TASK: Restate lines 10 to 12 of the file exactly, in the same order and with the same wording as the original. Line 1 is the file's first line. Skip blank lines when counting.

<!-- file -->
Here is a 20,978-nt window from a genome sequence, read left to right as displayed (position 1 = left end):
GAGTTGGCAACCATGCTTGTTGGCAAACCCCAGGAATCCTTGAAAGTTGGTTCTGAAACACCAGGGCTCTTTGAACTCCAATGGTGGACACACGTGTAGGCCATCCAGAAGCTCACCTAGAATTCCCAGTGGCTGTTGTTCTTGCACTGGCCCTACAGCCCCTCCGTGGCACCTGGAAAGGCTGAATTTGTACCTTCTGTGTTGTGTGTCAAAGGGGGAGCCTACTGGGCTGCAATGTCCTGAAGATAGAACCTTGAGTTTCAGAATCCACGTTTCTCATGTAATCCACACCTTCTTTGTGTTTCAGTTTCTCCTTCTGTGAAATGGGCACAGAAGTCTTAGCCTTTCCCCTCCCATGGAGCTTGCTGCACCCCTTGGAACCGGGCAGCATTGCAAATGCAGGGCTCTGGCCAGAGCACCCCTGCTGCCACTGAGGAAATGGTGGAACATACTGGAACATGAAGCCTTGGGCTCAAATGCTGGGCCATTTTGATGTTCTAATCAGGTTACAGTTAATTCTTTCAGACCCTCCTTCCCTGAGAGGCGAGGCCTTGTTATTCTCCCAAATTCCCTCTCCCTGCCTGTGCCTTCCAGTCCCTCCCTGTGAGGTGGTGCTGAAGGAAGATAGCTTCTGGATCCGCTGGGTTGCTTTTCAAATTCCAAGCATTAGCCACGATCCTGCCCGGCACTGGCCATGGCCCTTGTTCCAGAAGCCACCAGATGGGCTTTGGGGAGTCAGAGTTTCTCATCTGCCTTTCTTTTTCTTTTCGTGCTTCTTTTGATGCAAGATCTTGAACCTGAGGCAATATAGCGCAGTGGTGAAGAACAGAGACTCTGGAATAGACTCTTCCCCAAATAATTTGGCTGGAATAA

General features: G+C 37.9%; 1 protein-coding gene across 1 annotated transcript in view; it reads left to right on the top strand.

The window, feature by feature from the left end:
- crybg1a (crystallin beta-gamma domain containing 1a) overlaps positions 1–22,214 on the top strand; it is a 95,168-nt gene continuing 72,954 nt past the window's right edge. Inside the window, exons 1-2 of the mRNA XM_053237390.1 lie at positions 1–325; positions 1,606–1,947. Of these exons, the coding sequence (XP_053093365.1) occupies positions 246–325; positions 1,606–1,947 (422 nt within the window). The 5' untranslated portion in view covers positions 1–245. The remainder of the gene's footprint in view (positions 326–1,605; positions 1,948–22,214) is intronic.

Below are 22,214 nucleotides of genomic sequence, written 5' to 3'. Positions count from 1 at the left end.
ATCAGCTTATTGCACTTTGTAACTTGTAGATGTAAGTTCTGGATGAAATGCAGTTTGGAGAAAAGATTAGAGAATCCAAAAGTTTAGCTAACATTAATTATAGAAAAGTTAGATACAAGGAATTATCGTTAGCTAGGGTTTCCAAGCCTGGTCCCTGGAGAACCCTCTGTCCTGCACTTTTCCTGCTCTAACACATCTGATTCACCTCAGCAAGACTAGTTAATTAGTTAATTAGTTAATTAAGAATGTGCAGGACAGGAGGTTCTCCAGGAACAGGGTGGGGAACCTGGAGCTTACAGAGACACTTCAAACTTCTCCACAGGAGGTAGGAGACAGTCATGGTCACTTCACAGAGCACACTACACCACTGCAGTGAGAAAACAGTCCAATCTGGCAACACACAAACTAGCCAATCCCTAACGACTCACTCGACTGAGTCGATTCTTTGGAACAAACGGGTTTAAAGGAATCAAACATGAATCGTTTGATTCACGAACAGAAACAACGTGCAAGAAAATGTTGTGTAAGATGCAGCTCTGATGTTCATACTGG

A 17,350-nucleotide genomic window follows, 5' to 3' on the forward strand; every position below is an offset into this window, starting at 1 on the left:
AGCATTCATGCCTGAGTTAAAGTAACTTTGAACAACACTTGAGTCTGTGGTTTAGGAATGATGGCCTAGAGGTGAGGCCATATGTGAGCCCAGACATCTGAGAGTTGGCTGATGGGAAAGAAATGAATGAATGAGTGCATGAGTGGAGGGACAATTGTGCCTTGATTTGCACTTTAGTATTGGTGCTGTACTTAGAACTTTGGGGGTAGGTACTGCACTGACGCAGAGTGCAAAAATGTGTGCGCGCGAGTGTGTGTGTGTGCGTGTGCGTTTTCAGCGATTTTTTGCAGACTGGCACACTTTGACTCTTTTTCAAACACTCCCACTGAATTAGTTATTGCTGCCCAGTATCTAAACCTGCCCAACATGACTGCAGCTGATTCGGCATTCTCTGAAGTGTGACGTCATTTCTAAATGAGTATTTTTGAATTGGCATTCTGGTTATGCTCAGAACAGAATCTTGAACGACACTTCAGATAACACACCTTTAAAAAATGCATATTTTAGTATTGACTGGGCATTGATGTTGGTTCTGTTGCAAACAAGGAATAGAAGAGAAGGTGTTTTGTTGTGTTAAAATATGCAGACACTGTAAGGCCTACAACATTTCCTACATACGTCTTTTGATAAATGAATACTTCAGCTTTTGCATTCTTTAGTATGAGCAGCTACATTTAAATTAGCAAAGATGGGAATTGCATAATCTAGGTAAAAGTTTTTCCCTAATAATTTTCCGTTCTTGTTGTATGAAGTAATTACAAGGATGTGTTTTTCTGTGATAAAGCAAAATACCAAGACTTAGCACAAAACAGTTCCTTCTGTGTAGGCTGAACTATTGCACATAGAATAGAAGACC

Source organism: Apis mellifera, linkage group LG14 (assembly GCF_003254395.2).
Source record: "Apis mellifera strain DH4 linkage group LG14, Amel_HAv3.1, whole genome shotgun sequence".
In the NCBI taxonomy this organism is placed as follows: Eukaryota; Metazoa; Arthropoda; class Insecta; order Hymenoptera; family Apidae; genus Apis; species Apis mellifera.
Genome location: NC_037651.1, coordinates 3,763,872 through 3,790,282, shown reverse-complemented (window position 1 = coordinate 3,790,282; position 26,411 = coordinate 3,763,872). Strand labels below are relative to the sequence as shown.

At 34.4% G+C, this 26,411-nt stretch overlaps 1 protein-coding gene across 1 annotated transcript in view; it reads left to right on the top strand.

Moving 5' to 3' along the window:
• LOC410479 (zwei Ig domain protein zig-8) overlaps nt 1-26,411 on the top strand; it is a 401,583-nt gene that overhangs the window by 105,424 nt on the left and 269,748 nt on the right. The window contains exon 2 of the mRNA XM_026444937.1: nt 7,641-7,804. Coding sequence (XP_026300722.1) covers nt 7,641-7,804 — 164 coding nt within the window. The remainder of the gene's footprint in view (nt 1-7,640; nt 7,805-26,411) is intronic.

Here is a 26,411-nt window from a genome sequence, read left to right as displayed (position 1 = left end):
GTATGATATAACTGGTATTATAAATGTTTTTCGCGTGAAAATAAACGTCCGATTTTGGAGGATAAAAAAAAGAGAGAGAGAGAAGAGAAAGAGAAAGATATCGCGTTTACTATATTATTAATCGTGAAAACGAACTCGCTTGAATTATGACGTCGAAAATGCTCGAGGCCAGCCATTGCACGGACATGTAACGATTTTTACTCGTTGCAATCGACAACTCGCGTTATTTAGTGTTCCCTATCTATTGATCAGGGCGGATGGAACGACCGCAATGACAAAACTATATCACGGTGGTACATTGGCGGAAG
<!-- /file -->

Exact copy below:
Source organism: Apis mellifera, linkage group LG14 (assembly GCF_003254395.2).
Source record: "Apis mellifera strain DH4 linkage group LG14, Amel_HAv3.1, whole genome shotgun sequence".
In the NCBI taxonomy this organism is placed as follows: Eukaryota; Metazoa; Arthropoda; class Insecta; order Hymenoptera; family Apidae; genus Apis; species Apis mellifera.